SOURCES: Gayatri Devi, M.D., neurologist, Lenox Hill Hospital, New York City; Richard Lipton, M.D., Edwin S. Lowe Chair in Neurology at Albert Einstein College of Medicine and vice chair, neurology, Albert Einstein College of Medicine and Montefiore Medical Center, New York City; Mindy Joy Katz, M.P.H., senior associate, department of neurology, Albert Einstein College of Medicine, New York City; Luca Giliberto, M.D., Ph.D., attending neurologist, North Shore-LIJ's Cushing Neuroscience Institute, Manhasset, N.Y.; Dec, 11, 2015, Alzheimer Disease and Associated Disorders, online
FRIDAY, Dec. 11, 2015 (HealthDay News) -- Increased stress could be a risk factor for the kind of thinking difficulties that can lead to Alzheimer's disease, a new study suggests.
However, the research did not prove that stress caused cognitive impairment or Alzheimer's.
"We know that, in general, stress makes it harder to think clearly," said Dr. Gayatri Devi, a neurologist at Lenox Hill Hospital in New York City, who was not involved in the study. "But here's data showing that stress may put us at risk for developing diseases like Alzheimer's."
The findings were published online Dec. 11 in the journal Alzheimer Disease and Associated Disorders.
The study authors gave questionnaires to just over 500 adults, aged 70 and older, asking about how much stress they experience. None of the adults had signs of dementia at the study's start.
The researchers followed these adults for more than three years. Each year, the adults underwent a series of tests related to their daily living, their memory and their ability to think clearly.
Adults who perceived themselves to be under the most stress had a 30 percent greater risk of early cognitive impairment, according to the study. This risk remained after accounting for participants' depression symptoms, age, sex, race, education level and genetic risk of Alzheimer's disease.
"The evidence suggests that perception of events is more important than the events themselves in predicting biological consequences and future health," said study co-author Dr. Richard Lipton, vice chair of neurology at Montefiore Medical Center and Albert Einstein College of Medicine in New York City. "This is good news because perception of stressful events is amenable to intervention."
Some approaches to reducing stress include cognitive behavioral therapy, mindfulness-based meditation, yoga and biofeedback, Lipton said.
Another way to reduce stress is to get a good night's sleep, Devi added.
"We all undervalue sleep, but it's very important," she said. "Sleep is probably the single most effective, efficient, inexpensive and widely available method of reducing stress, and we were all born experts at it."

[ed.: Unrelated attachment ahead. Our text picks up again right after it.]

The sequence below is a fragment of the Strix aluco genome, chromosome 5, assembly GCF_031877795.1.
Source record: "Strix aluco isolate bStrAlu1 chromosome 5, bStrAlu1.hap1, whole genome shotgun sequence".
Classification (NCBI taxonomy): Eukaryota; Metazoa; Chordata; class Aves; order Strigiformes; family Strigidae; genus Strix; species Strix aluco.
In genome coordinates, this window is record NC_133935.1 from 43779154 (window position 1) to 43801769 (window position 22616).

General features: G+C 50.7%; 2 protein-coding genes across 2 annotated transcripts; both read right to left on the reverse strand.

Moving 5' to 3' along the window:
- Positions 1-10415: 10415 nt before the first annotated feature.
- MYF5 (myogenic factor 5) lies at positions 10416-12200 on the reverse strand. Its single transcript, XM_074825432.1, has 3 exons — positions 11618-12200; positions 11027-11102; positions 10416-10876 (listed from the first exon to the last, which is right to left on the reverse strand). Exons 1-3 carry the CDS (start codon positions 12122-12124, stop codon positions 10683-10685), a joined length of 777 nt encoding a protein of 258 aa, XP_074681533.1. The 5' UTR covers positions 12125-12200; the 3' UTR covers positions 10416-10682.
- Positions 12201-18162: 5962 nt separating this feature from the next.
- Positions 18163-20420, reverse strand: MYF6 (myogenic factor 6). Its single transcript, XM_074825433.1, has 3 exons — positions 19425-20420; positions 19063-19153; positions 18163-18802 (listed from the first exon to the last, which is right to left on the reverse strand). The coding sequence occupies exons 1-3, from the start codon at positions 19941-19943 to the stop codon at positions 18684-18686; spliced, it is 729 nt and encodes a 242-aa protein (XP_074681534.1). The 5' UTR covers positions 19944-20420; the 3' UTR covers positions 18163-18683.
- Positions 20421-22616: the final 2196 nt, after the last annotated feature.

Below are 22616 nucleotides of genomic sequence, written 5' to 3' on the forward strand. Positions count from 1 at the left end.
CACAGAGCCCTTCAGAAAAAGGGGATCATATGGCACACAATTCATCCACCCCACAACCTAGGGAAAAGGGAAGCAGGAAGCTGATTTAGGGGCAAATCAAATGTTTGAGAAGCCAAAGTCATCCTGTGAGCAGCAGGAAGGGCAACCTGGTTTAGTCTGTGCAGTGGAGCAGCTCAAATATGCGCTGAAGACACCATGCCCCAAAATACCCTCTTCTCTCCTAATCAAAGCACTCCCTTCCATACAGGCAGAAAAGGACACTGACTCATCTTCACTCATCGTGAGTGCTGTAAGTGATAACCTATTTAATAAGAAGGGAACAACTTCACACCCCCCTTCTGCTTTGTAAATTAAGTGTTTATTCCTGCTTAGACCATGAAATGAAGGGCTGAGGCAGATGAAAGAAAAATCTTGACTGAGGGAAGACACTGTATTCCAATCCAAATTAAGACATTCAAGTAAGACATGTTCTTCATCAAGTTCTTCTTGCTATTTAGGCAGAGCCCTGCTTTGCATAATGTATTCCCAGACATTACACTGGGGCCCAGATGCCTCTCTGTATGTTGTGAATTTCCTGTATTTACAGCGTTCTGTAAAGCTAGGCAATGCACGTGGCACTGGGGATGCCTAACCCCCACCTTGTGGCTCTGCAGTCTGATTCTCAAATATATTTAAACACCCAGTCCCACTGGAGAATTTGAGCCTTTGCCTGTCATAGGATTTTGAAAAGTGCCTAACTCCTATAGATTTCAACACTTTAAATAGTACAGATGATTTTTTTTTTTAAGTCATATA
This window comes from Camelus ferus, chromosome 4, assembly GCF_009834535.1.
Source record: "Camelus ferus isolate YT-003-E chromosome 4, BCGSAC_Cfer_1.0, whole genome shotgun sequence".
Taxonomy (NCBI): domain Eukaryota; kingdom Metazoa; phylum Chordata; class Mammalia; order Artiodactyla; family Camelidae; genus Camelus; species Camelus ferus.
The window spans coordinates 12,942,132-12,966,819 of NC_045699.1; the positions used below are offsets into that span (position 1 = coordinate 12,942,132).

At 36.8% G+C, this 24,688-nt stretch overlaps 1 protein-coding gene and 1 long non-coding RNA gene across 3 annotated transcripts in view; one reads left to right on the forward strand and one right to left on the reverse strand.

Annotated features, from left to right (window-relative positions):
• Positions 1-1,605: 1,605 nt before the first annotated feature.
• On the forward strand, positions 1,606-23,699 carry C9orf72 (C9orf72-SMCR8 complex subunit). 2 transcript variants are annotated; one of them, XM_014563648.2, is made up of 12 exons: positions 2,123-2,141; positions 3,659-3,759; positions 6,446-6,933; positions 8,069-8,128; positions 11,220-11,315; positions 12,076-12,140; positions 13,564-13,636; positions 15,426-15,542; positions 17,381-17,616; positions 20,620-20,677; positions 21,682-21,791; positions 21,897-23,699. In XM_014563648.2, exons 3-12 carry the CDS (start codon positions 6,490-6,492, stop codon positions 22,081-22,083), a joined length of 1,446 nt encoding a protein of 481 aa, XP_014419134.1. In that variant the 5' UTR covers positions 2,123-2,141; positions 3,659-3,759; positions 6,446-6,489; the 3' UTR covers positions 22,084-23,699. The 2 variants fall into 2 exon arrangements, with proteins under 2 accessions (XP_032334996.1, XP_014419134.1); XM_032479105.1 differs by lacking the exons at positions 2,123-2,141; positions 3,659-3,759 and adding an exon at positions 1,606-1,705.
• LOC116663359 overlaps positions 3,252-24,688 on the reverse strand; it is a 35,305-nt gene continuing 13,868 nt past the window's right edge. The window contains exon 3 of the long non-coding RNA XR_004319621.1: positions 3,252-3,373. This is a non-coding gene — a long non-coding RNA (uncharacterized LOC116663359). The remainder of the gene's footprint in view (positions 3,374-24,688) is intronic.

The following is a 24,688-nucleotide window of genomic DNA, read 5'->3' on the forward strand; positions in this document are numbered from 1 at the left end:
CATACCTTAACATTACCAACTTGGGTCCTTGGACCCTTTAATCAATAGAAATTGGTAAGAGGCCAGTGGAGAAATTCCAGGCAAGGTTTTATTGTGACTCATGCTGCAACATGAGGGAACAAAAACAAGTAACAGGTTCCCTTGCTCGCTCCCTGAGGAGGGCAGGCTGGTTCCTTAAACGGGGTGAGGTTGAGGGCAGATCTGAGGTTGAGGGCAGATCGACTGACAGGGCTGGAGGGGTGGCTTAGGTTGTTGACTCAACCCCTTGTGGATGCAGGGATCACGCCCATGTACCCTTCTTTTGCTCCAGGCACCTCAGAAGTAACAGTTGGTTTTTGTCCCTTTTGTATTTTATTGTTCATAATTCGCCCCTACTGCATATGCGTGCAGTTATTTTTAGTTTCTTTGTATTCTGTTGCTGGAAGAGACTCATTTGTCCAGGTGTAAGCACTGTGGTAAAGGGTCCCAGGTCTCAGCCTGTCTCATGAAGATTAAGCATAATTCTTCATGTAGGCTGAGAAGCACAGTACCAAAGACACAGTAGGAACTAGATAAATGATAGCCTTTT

Although the study did not show stress causes thinking difficulties, Devi described several ways stress and cognitive problems could be linked. Stress increases the hormone cortisol in the body and reduces the density of nerve cells in the brain, she explained.
"Stress also raises the levels of certain neurotransmitters in the brain and lowers others so the brain works less efficiently, and stress may play a role in laying down plaques responsible for cell death in Alzheimer's disease," she said. "When we're more stressed, we're more likely to have infections, and it affects our immune functioning. Immune functioning is thought to be related to developing Alzheimer's."
The study findings did not surprise Dr. Luca Giliberto, an attending neurologist at North Shore-LIJ's Cushing Neuroscience Institute in Manhasset, N.Y.
"Cardiovascular consequences of stress, including increased heart rate and blood pressure, may underlie increased cardiovascular risk in stressed subjects, leading to vascular dementia," Giliberto said. "Stressed subjects also often engage in unhealthy habits, such as smoking and low levels of exercise, all known risk factors for cognitive decline in general, not necessarily Alzheimer's disease."
The researchers also explored whether stress results from cognitive decline instead, but that doesn't appear to be the case, said study co-author Mindy Katz. She is a senior associate in the department of neurology at Albert Einstein College of Medicine.
"We think this is unlikely for several reasons," Katz said. For example, the authors measured stress before the development of cognitive impairment, she said. "Several analyses to test this hypotheses all concluded that this theory did not prove to be correct using data from this study," she said.
There is no magic recipe for reducing stress, but people must first recognize they have it, Giliberto said.
"Leading a stressful life is neither healthy nor productive," he said. "Eating right, performing daily exercise, avoiding excessive self-medication and getting enough sleep may do the trick. Often, the best remedy is to go back to what makes us happy: a song, a walk in the park or spending time with friends or grandchildren."
Visit the U.S. Centers for Disease Control and Prevention for more on Alzheimer's disease.